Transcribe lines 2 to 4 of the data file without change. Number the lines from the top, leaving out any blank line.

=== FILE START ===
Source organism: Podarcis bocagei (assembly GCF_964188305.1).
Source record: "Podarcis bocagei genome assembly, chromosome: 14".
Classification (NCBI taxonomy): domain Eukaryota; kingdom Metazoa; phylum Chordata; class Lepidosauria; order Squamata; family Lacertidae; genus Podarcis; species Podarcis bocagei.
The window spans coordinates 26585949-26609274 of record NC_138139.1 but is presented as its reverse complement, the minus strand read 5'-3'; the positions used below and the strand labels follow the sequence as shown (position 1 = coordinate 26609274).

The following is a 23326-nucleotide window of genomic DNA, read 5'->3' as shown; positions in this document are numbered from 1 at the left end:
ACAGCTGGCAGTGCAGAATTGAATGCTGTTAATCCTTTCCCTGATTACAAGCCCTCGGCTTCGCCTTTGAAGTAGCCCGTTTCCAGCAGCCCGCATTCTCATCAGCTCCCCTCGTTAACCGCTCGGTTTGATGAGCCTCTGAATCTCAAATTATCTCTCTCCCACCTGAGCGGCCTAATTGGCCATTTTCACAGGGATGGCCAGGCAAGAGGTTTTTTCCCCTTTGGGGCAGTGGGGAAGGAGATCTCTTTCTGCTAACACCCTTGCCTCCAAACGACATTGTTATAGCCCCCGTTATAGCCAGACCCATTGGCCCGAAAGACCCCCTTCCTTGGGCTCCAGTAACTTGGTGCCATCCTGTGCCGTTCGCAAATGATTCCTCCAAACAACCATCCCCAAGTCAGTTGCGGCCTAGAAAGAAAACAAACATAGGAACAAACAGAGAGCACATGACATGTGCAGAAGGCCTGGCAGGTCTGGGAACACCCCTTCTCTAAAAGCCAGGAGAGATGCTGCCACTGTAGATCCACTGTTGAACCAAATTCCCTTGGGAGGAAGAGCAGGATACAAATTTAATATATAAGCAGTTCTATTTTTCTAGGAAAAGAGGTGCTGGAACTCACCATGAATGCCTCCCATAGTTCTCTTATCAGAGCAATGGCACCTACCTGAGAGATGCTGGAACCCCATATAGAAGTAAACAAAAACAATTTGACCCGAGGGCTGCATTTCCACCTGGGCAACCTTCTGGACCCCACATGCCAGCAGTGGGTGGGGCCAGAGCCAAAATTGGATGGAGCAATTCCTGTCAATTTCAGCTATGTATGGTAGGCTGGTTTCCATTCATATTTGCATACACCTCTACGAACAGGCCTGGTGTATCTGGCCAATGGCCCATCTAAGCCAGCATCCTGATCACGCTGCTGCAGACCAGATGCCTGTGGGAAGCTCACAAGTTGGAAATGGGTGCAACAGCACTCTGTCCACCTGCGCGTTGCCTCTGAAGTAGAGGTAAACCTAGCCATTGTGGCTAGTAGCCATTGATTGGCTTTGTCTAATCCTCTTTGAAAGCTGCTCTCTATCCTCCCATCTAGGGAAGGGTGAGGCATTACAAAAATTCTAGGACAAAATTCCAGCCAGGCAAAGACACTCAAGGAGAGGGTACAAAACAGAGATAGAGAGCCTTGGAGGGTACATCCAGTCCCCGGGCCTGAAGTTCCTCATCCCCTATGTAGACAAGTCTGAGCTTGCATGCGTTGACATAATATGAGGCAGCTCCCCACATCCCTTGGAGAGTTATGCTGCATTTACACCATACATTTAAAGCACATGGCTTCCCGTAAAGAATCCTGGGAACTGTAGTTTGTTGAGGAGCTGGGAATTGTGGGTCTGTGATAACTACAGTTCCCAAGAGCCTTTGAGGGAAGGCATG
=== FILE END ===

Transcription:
Source record: "Podarcis bocagei genome assembly, chromosome: 14".
Classification (NCBI taxonomy): domain Eukaryota; kingdom Metazoa; phylum Chordata; class Lepidosauria; order Squamata; family Lacertidae; genus Podarcis; species Podarcis bocagei.
The window spans coordinates 26585949-26609274 of record NC_138139.1 but is presented as its reverse complement, the minus strand read 5'-3'; the positions used below and the strand labels follow the sequence as shown (position 1 = coordinate 26609274).